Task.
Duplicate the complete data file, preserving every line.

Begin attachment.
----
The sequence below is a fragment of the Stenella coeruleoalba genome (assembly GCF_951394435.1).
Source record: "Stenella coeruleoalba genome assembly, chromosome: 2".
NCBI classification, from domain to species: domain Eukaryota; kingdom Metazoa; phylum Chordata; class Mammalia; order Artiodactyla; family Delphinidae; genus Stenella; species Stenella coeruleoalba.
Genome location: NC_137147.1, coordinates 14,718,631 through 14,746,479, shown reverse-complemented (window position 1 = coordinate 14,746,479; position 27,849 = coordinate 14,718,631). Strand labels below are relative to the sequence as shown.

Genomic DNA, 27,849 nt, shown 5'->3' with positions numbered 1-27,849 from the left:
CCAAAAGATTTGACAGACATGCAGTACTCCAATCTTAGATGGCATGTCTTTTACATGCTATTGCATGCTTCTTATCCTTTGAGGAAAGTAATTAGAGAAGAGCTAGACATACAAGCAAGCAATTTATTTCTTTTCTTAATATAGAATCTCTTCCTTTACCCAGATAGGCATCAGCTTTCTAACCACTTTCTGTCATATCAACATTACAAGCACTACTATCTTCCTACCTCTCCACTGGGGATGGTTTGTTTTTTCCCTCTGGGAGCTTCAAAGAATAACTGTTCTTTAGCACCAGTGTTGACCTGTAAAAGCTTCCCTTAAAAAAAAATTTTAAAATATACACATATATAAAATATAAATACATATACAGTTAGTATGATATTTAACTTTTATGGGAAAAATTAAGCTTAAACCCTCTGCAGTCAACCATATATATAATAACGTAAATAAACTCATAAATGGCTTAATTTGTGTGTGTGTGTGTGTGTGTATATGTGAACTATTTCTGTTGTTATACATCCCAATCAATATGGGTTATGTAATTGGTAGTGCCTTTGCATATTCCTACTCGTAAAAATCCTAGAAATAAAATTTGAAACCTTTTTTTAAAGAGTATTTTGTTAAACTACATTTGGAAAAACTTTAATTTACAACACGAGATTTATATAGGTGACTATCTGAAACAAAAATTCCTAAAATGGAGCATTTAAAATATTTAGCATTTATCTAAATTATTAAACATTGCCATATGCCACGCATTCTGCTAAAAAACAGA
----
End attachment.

The sequence below is a fragment of the Stenella coeruleoalba genome (assembly GCF_951394435.1).
Source record: "Stenella coeruleoalba genome assembly, chromosome: 2".
NCBI classification, from domain to species: domain Eukaryota; kingdom Metazoa; phylum Chordata; class Mammalia; order Artiodactyla; family Delphinidae; genus Stenella; species Stenella coeruleoalba.
Genome location: NC_137147.1, coordinates 14,718,631 through 14,746,479, shown reverse-complemented (window position 1 = coordinate 14,746,479; position 27,849 = coordinate 14,718,631). Strand labels below are relative to the sequence as shown.

Genomic DNA, 27,849 nt, shown 5'->3' with positions numbered 1-27,849 from the left:
CCAAAAGATTTGACAGACATGCAGTACTCCAATCTTAGATGGCATGTCTTTTACATGCTATTGCATGCTTCTTATCCTTTGAGGAAAGTAATTAGAGAAGAGCTAGACATACAAGCAAGCAATTTATTTCTTTTCTTAATATAGAATCTCTTCCTTTACCCAGATAGGCATCAGCTTTCTAACCACTTTCTGTCATATCAACATTACAAGCACTACTATCTTCCTACCTCTCCACTGGGGATGGTTTGTTTTTTCCCTCTGGGAGCTTCAAAGAATAACTGTTCTTTAGCACCAGTGTTGACCTGTAAAAGCTTCCCTTAAAAAAAAATTTTAAAATATACACATATATAAAATATAAATACATATACAGTTAGTATGATATTTAACTTTTATGGGAAAAATTAAGCTTAAACCCTCTGCAGTCAACCATATATATAATAACGTAAATAAACTCATAAATGGCTTAATTTGTGTGTGTGTGTGTGTGTGTATATGTGAACTATTTCTGTTGTTATACATCCCAATCAATATGGGTTATGTAATTGGTAGTGCCTTTGCATATTCCTACTCGTAAAAATCCTAGAAATAAAATTTGAAACCTTTTTTTAAAGAGTATTTTGTTAAACTACATTTGGAAAAACTTTAATTTACAACACGAGATTTATATAGGTGACTATCTGAAACAAAAATTCCTAAAATGGAGCATTTAAAATATTTAGCATTTATCTAAATTATTAAACATTGCCATATGCCACGCATTCTGCTAAAAAACAGA